Transistor junction, what's your function now? Irish researchers at the Tyndall National Institute have fabricated the world's first junctionless transistor, a nanotech development that could change the way semiconductors are manufactured.
The challenge over past decades has been to keep up with Moore's Law by cramming more and more transistors into the limited real estate provided by silicon chip fabrication methods. But as future tech leans more heavily on smaller, lighter, more mobile devices with increased computing power, the imperative to slim down chip design while increasing efficiency has grown increasingly greater.
Unfortunately, existing transistor junctions -- two pieces of silicon with opposite polarities that allow the current to be switched on and off within the transistor -- aren't all that efficient. Current can leak from junctions, upping power consumption and causing overall inefficiency in devices that increases with the number of transistors. Junctions are also a major factor in driving up costs in the chip manufacturing process; as gateways for current, they are the key mechanisms in transistors, and manufacturing high quality junctions can quickly become very expensive.
The junctionless transistor circumvents the need for junctions by pumping current through a thin silicon wire just a few atoms in diameter. A component nicknamed the "wedding ring" regulates the flow of current by electrically "squeezing" the wire to stop the electron flow, much in the way you might crimp a drinking straw to stop liquid from moving through it. The architecture of the junctionless transistor is simple enough that it can be cheaply produced even at very small sizes, meaning that the tech could contribute to significantly cheaper transistors in future. And because the current is moving straight through a silicon wire, it leaks very little current, making these new structures a good deal more efficient.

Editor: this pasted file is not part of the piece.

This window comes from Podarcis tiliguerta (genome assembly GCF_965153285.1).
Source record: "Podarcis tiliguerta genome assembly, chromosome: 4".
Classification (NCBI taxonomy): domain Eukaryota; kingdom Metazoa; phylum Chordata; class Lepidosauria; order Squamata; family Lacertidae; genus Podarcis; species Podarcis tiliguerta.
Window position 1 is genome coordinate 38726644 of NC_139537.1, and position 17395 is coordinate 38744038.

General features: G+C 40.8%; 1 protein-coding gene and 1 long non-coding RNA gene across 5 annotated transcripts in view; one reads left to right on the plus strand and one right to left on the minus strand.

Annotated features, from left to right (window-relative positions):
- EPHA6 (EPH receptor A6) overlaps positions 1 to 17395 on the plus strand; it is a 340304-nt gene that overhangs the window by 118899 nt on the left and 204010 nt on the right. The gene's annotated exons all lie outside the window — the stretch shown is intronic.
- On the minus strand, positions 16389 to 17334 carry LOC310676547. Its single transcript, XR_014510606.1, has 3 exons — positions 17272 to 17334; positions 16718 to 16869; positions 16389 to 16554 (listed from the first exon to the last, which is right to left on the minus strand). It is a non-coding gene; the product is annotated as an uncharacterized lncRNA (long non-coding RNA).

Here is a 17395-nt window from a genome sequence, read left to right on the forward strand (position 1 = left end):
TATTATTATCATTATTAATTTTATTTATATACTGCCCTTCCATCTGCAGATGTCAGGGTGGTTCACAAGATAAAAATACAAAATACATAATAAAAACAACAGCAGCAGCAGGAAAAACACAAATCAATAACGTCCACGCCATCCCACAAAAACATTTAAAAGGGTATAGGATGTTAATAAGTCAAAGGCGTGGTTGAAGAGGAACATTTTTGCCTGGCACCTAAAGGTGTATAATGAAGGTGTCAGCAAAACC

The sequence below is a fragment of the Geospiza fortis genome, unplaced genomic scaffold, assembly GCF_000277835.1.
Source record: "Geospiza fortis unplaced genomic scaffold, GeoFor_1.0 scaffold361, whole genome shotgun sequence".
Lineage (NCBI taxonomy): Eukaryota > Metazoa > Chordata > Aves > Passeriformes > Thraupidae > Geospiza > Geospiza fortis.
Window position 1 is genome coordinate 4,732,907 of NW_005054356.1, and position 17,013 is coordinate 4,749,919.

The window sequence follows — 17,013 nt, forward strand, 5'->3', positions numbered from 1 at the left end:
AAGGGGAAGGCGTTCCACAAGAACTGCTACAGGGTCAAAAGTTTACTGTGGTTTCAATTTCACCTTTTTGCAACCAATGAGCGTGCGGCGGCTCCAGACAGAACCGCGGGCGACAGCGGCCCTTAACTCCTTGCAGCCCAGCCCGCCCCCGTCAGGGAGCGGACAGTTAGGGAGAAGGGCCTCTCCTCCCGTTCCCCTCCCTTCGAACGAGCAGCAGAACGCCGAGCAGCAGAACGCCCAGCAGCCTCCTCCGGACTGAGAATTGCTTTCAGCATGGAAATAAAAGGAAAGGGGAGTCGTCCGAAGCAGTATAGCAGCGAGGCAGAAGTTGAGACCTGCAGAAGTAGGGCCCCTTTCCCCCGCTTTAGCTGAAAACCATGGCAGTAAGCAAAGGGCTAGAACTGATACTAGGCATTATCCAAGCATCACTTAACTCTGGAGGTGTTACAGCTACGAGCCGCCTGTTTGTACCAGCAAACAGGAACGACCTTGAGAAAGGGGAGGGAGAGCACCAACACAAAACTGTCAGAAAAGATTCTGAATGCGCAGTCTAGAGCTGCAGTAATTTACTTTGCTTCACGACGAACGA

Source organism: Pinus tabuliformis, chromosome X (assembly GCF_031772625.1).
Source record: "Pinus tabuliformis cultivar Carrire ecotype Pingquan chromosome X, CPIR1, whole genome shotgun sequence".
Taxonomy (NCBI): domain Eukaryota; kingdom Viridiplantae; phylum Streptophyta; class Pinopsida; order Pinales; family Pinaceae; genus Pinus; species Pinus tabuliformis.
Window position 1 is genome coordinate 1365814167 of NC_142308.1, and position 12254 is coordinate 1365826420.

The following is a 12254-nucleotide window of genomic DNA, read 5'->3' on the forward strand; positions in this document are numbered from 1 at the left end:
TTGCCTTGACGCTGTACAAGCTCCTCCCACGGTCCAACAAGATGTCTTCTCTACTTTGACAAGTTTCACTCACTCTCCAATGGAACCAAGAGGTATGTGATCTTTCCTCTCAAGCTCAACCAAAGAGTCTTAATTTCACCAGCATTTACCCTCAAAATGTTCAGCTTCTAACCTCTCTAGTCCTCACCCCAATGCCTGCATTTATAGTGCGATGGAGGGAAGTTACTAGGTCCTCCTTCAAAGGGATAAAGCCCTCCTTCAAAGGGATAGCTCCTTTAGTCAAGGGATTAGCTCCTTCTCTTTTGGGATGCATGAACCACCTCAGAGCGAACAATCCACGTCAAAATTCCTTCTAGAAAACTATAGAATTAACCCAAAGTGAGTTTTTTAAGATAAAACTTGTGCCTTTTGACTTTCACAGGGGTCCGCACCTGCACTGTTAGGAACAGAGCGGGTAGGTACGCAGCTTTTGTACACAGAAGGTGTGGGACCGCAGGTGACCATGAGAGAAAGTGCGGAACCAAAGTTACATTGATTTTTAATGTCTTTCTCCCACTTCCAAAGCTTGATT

Of course, crimping a silicon nanowire to control current in a lab setting and manufacturing these junction-free transistors en masse are two completely different things, and it remains to be seen whether the innovation can scale effectively across the chip industry. But if the technology does indeed pan out on a large scale, the breakthrough could lead to a paradigm shift in chip architecture.
Illustrating this article with a generic picture of a PlayStation processor implies a link to Sony and implies that the new transister might already be in a Sony product or might be much further along in development than it really is (e.g.: the actual transistor is still essentially a one-off in the lab - it probably looks nothing like the surface mount component shown). How about you show a picture of the actual item, the inventors' faces or at least something with a more direct link to the actual story?
'Sorry, 'pet peve of mine. I hate the "Dog saves master" kind of 'news' where the picture is a generic picture of a dog and not the actual dog mentioned in the article copy....
I predict either Intel or AMD will acquire this tech (buying the technology or licensing it) sooner rather than later. It'll be another race between the two rivals (albeit, one's Goliath and the other David). It might be a few years before we see junctionless processors from either camp, though.
But if this tech can be produced en mass with current processor technology, maybe we'll see Moore's Law back in effect and stronger than before.